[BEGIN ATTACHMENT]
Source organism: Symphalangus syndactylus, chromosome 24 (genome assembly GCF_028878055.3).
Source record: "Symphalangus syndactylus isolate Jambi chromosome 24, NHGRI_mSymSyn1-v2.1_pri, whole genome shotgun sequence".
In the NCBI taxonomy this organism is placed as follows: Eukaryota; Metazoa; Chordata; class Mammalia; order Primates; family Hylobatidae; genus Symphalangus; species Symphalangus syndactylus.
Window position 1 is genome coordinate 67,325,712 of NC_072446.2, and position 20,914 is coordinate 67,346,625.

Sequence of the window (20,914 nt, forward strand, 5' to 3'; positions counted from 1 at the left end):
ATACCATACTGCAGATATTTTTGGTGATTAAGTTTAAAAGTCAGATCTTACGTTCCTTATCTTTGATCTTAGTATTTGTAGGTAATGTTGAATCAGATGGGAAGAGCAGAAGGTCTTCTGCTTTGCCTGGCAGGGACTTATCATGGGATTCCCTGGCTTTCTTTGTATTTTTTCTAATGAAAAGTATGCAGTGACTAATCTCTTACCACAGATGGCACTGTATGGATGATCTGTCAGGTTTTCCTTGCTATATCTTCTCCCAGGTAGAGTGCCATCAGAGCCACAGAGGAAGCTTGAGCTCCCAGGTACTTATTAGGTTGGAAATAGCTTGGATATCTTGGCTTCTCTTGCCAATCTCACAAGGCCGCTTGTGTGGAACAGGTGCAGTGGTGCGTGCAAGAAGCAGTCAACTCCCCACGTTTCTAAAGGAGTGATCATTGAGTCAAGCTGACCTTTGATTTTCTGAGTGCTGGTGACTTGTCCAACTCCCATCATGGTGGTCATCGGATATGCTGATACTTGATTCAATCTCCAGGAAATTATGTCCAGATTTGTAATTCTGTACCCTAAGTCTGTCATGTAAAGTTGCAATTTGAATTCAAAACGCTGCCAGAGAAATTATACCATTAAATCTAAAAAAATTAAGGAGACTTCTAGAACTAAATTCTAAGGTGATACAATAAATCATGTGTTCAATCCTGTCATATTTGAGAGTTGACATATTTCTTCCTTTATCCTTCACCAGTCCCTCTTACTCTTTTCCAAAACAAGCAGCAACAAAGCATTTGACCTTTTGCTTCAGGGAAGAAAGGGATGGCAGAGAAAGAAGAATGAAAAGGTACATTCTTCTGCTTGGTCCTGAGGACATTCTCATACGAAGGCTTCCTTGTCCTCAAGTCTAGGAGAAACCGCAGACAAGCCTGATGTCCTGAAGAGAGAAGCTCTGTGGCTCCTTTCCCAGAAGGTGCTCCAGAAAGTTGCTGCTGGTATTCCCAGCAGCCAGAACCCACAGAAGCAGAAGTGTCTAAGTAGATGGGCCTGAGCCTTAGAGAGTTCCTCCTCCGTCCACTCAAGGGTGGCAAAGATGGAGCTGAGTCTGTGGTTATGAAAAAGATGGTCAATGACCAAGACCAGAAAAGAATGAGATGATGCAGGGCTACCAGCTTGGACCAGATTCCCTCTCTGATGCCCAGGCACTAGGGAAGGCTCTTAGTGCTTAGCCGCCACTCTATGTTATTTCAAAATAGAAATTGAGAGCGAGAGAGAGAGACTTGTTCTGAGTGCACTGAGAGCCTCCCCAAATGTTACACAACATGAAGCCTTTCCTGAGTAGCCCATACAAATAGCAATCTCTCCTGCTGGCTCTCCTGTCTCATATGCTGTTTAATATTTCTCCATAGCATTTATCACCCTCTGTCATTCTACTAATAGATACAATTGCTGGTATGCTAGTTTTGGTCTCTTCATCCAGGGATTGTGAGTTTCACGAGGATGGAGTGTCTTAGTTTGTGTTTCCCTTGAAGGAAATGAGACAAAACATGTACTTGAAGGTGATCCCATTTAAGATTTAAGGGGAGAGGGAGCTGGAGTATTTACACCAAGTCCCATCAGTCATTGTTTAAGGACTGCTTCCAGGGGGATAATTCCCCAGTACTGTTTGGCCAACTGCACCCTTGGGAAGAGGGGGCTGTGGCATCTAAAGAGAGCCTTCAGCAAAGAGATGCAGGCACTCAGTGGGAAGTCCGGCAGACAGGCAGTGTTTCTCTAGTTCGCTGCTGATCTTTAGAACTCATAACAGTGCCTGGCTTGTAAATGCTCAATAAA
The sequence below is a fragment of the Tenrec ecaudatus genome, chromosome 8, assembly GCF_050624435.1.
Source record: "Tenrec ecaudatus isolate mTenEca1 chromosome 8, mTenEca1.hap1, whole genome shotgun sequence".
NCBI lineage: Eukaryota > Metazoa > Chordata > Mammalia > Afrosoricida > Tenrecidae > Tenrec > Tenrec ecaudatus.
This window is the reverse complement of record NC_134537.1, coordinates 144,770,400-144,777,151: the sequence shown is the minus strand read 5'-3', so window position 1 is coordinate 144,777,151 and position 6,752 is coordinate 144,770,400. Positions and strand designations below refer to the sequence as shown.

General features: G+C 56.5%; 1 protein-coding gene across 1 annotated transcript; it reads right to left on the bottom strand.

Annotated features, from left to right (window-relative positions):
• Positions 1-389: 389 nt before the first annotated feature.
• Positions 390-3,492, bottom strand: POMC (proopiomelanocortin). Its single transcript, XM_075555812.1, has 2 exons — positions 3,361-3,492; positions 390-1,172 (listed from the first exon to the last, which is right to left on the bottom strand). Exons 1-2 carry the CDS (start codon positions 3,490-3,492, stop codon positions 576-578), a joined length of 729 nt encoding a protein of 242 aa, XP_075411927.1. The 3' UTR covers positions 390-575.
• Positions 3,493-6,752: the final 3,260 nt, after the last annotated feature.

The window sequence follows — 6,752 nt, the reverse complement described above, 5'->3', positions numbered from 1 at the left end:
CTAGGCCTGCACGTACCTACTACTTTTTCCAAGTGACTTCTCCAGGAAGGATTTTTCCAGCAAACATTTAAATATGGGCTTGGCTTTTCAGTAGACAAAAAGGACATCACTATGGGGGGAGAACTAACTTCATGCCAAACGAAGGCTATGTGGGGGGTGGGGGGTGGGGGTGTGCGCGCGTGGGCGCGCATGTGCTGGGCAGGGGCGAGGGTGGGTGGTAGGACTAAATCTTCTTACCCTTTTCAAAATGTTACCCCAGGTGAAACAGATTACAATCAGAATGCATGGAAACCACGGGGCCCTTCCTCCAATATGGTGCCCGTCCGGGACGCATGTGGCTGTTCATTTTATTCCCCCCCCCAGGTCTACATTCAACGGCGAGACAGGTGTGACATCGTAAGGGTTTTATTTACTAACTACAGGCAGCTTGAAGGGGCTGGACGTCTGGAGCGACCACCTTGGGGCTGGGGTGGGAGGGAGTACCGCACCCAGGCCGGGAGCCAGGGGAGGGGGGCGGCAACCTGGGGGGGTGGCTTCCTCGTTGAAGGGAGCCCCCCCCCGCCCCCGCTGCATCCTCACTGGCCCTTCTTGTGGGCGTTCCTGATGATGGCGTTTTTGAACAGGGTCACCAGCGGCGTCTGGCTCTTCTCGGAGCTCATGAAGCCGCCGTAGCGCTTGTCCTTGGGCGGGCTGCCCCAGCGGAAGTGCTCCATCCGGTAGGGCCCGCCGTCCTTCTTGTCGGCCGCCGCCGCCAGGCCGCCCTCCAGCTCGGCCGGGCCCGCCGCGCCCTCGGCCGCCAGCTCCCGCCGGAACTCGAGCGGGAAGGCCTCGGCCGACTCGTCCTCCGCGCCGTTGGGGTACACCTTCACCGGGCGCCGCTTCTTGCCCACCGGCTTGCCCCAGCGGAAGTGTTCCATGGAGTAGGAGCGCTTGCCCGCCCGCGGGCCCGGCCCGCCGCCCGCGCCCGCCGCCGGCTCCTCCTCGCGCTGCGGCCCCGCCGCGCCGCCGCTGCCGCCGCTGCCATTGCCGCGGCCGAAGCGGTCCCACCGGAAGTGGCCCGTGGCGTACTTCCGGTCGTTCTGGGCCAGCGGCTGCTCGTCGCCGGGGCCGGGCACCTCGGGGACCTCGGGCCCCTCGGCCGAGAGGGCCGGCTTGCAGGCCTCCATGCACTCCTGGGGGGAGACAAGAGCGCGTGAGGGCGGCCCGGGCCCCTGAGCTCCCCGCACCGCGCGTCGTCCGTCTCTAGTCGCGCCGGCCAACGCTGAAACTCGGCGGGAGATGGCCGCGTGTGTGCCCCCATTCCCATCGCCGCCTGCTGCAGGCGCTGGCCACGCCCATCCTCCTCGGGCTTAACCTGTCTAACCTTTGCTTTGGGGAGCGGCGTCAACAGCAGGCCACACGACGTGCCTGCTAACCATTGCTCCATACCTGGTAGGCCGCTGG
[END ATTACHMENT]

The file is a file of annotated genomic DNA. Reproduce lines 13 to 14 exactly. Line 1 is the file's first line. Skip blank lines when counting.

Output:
• Positions 1-389: 389 nt before the first annotated feature.
• Positions 390-3,492, bottom strand: POMC (proopiomelanocortin). Its single transcript, XM_075555812.1, has 2 exons — positions 3,361-3,492; positions 390-1,172 (listed from the first exon to the last, which is right to left on the bottom strand). Exons 1-2 carry the CDS (start codon positions 3,490-3,492, stop codon positions 576-578), a joined length of 729 nt encoding a protein of 242 aa, XP_075411927.1. The 3' UTR covers positions 390-575.